Monday, December 21, 2009

When the Going Gets Rough (leg)

Monday, December 21, 2009

On our late November birding trip to The Wilds, the birding started out very slowly. Normally as we drive the roads around the property we spook up flocks of horned larks, Savannah sparrows, American tree sparrows, and dark-eyed juncos. Not on this reasonably mild winter day. It was Deadsville, dude.

So we did what any bunch of bored birders would do, we started scanning to see if we could spot anything interesting. I've already recounted our observations of the local white-tailed deer, plus the captive endangered species at The Wilds. A few red-tailed hawks, a flashy male American kestrel, and a distant male northern harrier were nice, but I was hoping for something a bit rougher. And there it was: a rough-legged hawk.

It was a distant bird, but even before I got the scope on it, I had a hunch it was a rough-legged because of where it was perched. It was in the top of a small tree along a fence line. It would be unusual to find a redtail perching in such a small tree. But for the comparatively tiny-footed rough-legged hawk, the thin branches of the small pine were perfect. Rough-leggeds have small feet for grabbing smaller prey such as rodents.

On the Arctic tundra where these birds breed, lemmings are a main prey item. Here at The Wilds, it's probably meadow voles. The red-taileds with their larger feet are seeking rabbits in the meadows and squirrels along the woodland edges. And when they perch, they are perching on larger, sturdier branches.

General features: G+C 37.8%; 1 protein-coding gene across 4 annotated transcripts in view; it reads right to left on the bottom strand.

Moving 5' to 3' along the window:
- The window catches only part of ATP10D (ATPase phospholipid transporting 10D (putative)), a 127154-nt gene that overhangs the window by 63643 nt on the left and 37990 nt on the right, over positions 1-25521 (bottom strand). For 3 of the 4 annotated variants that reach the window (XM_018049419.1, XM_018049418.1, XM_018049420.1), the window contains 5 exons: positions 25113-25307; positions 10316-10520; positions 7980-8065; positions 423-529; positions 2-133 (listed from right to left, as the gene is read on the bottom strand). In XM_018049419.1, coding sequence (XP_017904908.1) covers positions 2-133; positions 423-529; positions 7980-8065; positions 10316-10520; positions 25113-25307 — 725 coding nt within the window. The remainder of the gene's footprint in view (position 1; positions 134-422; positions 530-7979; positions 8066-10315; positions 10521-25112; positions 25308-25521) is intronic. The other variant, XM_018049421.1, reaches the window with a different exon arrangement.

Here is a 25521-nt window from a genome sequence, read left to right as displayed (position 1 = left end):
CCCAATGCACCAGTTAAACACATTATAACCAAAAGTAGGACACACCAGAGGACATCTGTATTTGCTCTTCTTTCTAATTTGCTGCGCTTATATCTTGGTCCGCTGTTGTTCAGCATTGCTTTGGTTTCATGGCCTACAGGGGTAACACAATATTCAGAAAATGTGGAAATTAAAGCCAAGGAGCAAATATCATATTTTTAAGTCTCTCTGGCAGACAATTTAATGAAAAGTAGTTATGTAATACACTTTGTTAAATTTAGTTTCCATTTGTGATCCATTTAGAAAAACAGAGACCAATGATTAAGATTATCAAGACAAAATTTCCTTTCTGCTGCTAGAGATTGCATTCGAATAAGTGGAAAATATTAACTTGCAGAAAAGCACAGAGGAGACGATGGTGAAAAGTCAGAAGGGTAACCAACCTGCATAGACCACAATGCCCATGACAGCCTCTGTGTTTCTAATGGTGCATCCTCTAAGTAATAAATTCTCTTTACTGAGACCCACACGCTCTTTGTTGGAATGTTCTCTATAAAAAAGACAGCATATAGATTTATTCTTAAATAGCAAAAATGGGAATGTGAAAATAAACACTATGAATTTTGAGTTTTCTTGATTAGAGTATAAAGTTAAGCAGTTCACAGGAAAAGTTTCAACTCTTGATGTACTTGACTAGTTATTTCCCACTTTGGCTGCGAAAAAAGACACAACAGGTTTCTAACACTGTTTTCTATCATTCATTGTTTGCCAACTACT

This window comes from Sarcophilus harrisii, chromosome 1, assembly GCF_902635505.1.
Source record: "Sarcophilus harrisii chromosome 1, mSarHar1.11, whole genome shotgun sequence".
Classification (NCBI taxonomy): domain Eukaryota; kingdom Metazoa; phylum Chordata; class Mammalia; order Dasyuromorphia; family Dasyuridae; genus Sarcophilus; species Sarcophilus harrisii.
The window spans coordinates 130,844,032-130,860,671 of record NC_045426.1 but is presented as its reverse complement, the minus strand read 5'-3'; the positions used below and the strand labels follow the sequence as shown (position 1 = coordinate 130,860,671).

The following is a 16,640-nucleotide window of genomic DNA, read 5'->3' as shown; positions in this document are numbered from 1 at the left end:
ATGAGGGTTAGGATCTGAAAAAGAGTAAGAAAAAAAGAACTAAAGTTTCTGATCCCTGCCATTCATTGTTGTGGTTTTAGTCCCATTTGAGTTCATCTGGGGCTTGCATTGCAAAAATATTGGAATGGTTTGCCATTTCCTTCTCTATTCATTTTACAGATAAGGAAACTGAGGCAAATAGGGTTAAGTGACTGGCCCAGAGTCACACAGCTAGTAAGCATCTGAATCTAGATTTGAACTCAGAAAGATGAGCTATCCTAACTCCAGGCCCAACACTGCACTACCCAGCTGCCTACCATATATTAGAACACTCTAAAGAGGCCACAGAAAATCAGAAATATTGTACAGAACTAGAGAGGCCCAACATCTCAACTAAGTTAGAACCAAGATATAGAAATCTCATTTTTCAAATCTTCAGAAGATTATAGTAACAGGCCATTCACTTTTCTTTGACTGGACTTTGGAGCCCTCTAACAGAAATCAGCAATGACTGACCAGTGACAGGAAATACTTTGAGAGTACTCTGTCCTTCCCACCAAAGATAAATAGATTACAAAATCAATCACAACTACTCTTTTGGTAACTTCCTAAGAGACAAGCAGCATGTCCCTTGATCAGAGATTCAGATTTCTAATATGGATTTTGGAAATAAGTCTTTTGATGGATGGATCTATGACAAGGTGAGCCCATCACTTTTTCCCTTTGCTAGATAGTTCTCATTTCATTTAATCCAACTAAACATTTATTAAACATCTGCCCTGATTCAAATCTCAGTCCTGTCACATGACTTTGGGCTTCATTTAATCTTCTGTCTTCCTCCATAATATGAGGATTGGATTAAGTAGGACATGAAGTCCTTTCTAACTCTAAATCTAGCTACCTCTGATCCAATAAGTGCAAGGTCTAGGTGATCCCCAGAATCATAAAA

Around the back side of The Wilds we pulled up to an overlook and quickly spotted another roughleg hovering over a hillside. We jumped out of the van and took up positions in a grassy ditch to take some photographs. The hawk obliged us by flying over. I'm still not great at getting good shots of flying birds, but this bird was large enough that I couldn't strike out completely.
Here are a few of the images from that fly over.

The bold black-and-white wing pattern of a rough-legged hawk in flight.

Long, wide wings with black carpal patches. A black belly band.

The white tail with a broad black band shows well in this photo.

It was very cool to see this second rough-leg. And this sighting seemed to open up the birding action a bit. Soon we were scoping rafts of buffleheads and mallards, gadwall and scaup. We never did see a single lark, though, which seemed weird. Maybe the more recent snows have brought them down from up north.

Soon enough it was time to suit up and bug out. We let the sun say its fare-thee-well and then we did likewise.


On December 21, 2009 at 3:18 PM Mary said...

Oh, I think your shots of flying birds are good. Much better than mine that look like a gray smudge on sky blue.

On December 22, 2009 at 9:37 AM DaveABirding said...

Great tip on the different perch liklihood between Red-tails and Roughies, I'll keep that one in mind.

On December 22, 2009 at 6:25 PM Corey Husic said...

Wish the Rough-legs would show in PA this year... Great post.